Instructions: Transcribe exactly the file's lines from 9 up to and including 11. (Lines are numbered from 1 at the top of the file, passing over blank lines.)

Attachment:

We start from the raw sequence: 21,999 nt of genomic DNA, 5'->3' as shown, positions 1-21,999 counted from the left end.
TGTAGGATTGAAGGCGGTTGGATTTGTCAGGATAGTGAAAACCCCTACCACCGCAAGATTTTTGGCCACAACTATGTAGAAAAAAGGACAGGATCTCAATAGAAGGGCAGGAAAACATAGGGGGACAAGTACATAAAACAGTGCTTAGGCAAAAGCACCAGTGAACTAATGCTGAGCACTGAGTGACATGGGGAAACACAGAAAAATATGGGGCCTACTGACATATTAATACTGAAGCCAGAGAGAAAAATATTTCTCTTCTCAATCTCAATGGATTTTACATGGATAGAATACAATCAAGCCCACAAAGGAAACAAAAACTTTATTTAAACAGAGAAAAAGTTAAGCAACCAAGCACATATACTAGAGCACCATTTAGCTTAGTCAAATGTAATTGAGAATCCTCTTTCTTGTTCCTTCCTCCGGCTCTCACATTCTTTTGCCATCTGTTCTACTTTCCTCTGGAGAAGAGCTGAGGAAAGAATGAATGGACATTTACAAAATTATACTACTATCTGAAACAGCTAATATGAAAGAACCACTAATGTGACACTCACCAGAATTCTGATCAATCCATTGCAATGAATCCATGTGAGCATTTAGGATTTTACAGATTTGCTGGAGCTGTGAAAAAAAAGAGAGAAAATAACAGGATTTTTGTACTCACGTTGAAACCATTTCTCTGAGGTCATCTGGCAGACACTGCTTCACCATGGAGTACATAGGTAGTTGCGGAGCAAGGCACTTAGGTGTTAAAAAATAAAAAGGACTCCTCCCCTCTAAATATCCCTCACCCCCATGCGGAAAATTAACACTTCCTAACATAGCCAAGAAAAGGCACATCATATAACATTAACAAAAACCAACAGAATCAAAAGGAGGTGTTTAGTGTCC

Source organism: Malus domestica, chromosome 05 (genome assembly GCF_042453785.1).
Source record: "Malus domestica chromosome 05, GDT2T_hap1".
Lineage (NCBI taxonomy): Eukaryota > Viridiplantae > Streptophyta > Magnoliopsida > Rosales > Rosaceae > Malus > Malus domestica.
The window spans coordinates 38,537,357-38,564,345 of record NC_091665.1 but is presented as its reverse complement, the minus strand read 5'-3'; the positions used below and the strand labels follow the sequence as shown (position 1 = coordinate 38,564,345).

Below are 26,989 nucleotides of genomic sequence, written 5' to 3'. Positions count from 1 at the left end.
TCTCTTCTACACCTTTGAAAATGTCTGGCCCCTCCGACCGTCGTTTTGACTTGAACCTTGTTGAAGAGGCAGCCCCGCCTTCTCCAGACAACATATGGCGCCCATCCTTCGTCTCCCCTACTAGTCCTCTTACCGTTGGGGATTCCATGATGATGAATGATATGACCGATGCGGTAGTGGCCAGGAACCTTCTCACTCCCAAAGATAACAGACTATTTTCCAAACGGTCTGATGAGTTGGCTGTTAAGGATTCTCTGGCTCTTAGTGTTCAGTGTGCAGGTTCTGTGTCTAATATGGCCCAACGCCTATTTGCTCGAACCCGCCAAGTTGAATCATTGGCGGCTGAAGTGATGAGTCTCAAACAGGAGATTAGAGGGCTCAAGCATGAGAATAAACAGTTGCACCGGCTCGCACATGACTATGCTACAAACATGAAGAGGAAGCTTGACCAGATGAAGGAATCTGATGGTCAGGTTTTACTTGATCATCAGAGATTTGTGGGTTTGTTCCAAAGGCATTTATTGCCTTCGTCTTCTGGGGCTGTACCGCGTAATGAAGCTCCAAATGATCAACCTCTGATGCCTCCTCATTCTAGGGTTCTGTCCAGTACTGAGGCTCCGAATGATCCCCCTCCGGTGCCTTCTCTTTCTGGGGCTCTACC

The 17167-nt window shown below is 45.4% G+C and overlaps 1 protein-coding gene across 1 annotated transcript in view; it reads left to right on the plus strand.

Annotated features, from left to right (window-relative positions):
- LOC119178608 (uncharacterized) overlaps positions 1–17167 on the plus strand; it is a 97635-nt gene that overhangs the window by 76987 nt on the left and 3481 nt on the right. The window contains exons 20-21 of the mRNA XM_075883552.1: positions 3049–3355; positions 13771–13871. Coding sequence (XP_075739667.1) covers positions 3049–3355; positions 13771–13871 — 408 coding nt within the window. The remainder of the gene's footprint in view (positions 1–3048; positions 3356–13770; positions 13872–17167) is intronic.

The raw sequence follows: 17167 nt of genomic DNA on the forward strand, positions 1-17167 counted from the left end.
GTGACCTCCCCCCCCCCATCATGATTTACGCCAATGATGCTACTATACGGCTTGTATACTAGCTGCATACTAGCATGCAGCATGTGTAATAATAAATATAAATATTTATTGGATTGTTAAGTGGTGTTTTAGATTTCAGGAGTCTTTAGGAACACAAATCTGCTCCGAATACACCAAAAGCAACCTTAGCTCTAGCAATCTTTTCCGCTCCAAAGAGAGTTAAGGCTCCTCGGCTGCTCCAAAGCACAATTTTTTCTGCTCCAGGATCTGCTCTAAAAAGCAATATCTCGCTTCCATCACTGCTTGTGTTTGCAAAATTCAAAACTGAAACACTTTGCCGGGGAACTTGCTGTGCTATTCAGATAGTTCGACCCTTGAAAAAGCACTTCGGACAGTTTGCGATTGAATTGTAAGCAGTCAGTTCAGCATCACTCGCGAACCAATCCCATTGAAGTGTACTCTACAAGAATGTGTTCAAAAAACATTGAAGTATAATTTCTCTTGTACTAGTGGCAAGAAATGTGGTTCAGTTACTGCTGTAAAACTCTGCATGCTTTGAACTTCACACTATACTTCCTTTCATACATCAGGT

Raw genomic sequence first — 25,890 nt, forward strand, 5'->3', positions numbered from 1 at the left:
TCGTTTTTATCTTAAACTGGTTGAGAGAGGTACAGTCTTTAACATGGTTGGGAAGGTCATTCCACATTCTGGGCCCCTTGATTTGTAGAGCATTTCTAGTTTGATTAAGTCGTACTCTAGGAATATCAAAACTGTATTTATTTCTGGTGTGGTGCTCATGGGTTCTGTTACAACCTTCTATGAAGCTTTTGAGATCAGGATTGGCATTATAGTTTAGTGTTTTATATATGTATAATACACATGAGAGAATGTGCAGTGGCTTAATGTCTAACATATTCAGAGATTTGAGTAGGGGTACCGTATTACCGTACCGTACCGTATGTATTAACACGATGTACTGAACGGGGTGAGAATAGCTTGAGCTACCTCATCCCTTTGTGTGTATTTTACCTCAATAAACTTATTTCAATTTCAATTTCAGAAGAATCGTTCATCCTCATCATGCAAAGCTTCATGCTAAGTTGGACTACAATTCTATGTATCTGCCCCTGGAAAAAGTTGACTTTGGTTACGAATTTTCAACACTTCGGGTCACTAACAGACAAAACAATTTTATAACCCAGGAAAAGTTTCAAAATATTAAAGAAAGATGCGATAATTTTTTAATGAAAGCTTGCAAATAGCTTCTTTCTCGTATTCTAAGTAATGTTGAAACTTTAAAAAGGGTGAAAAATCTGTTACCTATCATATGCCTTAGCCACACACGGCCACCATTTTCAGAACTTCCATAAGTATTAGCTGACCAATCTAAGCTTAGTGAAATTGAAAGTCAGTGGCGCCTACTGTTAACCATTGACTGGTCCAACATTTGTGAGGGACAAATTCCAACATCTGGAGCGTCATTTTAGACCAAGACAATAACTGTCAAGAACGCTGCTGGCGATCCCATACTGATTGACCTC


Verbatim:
The 17167-nt window shown below is 45.4% G+C and overlaps 1 protein-coding gene across 1 annotated transcript in view; it reads left to right on the plus strand.

Annotated features, from left to right (window-relative positions):
- LOC119178608 (uncharacterized) overlaps positions 1–17167 on the plus strand; it is a 97635-nt gene that overhangs the window by 76987 nt on the left and 3481 nt on the right. The window contains exons 20-21 of the mRNA XM_075883552.1: positions 3049–3355; positions 13771–13871. Coding sequence (XP_075739667.1) covers positions 3049–3355; positions 13771–13871 — 408 coding nt within the window. The remainder of the gene's footprint in view (positions 1–3048; positions 3356–13770; positions 13872–17167) is intronic.